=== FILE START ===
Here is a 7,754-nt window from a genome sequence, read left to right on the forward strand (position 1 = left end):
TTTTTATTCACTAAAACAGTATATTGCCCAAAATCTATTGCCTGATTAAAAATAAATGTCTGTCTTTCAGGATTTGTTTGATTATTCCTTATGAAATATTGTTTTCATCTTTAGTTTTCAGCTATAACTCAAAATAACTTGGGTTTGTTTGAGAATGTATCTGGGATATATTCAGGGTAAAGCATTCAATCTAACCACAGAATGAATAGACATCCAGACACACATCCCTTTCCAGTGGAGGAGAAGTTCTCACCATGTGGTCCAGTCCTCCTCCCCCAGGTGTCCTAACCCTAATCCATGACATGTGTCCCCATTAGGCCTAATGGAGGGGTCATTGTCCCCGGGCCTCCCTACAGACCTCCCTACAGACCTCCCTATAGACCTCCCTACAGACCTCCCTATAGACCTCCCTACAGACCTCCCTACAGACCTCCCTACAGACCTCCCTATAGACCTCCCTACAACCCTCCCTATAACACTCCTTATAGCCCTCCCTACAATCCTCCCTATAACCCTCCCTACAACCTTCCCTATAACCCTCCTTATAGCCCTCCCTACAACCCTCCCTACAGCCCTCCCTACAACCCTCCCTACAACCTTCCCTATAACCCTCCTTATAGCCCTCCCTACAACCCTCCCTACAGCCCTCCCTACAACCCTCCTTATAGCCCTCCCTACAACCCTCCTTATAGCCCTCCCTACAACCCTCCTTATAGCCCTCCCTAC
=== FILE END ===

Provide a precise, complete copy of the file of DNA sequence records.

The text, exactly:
Here is a 7,754-nt window from a genome sequence, read left to right on the forward strand (position 1 = left end):
TTTTTATTCACTAAAACAGTATATTGCCCAAAATCTATTGCCTGATTAAAAATAAATGTCTGTCTTTCAGGATTTGTTTGATTATTCCTTATGAAATATTGTTTTCATCTTTAGTTTTCAGCTATAACTCAAAATAACTTGGGTTTGTTTGAGAATGTATCTGGGATATATTCAGGGTAAAGCATTCAATCTAACCACAGAATGAATAGACATCCAGACACACATCCCTTTCCAGTGGAGGAGAAGTTCTCACCATGTGGTCCAGTCCTCCTCCCCCAGGTGTCCTAACCCTAATCCATGACATGTGTCCCCATTAGGCCTAATGGAGGGGTCATTGTCCCCGGGCCTCCCTACAGACCTCCCTACAGACCTCCCTATAGACCTCCCTACAGACCTCCCTATAGACCTCCCTACAGACCTCCCTACAGACCTCCCTACAGACCTCCCTATAGACCTCCCTACAACCCTCCCTATAACACTCCTTATAGCCCTCCCTACAATCCTCCCTATAACCCTCCCTACAACCTTCCCTATAACCCTCCTTATAGCCCTCCCTACAACCCTCCCTACAGCCCTCCCTACAACCCTCCCTACAACCTTCCCTATAACCCTCCTTATAGCCCTCCCTACAACCCTCCCTACAGCCCTCCCTACAACCCTCCTTATAGCCCTCCCTACAACCCTCCTTATAGCCCTCCCTACAACCCTCCTTATAGCCCTCCCTAC